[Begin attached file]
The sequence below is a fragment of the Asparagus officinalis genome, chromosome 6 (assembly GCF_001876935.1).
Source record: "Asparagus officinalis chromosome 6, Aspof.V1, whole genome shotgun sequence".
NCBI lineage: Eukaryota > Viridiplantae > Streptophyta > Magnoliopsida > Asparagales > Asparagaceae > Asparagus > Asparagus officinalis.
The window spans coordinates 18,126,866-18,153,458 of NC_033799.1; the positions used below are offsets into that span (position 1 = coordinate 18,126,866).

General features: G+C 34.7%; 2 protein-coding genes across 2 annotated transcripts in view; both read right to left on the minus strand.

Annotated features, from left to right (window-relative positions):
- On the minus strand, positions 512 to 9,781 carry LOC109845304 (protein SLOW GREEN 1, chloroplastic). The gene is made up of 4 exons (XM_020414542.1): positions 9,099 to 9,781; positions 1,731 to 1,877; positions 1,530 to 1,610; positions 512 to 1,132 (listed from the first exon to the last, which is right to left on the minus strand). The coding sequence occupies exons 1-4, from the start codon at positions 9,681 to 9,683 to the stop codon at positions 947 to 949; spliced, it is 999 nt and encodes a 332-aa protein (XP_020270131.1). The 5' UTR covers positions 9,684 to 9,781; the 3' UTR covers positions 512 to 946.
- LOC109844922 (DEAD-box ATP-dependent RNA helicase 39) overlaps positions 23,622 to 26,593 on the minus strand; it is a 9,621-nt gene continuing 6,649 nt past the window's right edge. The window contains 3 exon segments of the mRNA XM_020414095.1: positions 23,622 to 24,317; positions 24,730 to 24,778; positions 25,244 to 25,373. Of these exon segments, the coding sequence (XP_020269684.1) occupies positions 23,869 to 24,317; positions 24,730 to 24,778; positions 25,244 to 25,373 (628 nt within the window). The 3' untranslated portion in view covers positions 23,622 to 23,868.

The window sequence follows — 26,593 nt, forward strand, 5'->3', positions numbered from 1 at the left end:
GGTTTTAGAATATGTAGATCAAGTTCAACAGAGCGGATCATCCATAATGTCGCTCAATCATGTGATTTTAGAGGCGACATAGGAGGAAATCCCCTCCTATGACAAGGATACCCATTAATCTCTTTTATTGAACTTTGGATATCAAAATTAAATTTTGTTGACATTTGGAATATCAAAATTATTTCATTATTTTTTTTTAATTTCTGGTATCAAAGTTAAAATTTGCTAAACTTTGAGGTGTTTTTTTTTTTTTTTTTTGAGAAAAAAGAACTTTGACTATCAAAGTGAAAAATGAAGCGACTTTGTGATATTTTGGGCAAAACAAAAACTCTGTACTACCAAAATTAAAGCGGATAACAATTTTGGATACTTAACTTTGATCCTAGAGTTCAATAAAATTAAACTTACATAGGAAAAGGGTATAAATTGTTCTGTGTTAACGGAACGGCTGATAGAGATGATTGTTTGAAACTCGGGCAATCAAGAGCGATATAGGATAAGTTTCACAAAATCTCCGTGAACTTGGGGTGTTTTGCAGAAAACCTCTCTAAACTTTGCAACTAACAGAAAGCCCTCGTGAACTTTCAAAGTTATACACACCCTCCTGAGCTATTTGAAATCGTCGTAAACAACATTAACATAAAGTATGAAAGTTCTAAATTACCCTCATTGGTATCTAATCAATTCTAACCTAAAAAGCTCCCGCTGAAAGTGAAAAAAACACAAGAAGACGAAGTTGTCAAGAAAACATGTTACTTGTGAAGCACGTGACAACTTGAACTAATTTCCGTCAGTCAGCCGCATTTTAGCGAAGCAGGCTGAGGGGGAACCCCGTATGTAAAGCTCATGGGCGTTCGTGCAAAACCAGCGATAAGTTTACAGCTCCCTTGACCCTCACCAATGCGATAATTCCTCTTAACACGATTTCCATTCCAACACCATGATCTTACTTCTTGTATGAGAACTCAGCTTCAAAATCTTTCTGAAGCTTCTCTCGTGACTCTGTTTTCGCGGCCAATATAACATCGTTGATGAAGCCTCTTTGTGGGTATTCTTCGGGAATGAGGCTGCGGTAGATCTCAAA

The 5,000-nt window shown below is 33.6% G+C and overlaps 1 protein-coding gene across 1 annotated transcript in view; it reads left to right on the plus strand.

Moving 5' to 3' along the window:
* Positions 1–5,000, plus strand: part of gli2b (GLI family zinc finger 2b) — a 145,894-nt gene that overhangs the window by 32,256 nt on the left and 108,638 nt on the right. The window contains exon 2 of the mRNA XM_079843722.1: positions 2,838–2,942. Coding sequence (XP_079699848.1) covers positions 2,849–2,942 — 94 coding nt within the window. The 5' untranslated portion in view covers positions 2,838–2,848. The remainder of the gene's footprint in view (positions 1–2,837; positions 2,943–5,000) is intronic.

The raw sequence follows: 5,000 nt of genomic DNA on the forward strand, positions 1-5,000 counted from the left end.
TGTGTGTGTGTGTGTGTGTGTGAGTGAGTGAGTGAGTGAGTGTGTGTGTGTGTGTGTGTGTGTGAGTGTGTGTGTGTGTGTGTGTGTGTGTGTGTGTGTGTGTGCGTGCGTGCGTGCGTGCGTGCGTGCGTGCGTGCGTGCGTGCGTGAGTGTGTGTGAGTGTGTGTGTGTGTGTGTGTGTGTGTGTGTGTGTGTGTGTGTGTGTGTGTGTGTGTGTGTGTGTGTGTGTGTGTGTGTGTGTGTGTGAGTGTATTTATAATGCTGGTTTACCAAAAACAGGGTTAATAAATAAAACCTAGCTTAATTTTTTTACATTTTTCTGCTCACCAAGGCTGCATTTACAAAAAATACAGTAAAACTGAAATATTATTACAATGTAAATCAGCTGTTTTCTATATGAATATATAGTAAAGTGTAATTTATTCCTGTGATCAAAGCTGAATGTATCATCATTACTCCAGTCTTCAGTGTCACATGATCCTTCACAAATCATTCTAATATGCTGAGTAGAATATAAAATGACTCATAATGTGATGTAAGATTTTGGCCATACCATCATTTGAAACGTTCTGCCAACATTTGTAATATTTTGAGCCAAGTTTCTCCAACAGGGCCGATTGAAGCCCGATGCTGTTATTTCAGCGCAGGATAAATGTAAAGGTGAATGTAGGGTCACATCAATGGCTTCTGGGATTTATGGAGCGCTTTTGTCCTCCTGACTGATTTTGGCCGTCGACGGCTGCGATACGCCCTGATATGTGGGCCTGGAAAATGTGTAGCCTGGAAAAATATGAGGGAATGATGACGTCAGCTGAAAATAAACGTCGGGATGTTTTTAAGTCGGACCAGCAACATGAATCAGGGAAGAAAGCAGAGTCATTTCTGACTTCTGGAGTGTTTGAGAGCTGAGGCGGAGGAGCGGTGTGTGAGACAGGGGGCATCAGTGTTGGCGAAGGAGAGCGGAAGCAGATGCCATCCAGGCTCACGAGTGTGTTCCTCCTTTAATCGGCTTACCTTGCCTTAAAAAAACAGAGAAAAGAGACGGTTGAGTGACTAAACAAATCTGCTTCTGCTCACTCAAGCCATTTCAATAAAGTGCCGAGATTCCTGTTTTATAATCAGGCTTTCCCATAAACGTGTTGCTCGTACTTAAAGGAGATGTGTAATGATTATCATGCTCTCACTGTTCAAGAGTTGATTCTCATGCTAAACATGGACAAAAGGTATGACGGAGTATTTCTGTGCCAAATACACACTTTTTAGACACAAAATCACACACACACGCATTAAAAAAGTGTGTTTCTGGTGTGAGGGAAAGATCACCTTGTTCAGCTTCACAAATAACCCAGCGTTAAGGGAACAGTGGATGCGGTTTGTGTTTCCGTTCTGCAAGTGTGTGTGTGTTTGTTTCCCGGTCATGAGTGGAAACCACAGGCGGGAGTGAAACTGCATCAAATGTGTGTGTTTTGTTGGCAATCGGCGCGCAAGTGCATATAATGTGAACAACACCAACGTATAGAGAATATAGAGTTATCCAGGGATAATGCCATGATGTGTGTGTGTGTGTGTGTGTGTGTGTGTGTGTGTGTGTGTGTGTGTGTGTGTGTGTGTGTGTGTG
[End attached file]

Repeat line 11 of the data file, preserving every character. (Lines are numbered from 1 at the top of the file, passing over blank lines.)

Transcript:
The 5,000-nt window shown below is 33.6% G+C and overlaps 1 protein-coding gene across 1 annotated transcript in view; it reads left to right on the plus strand.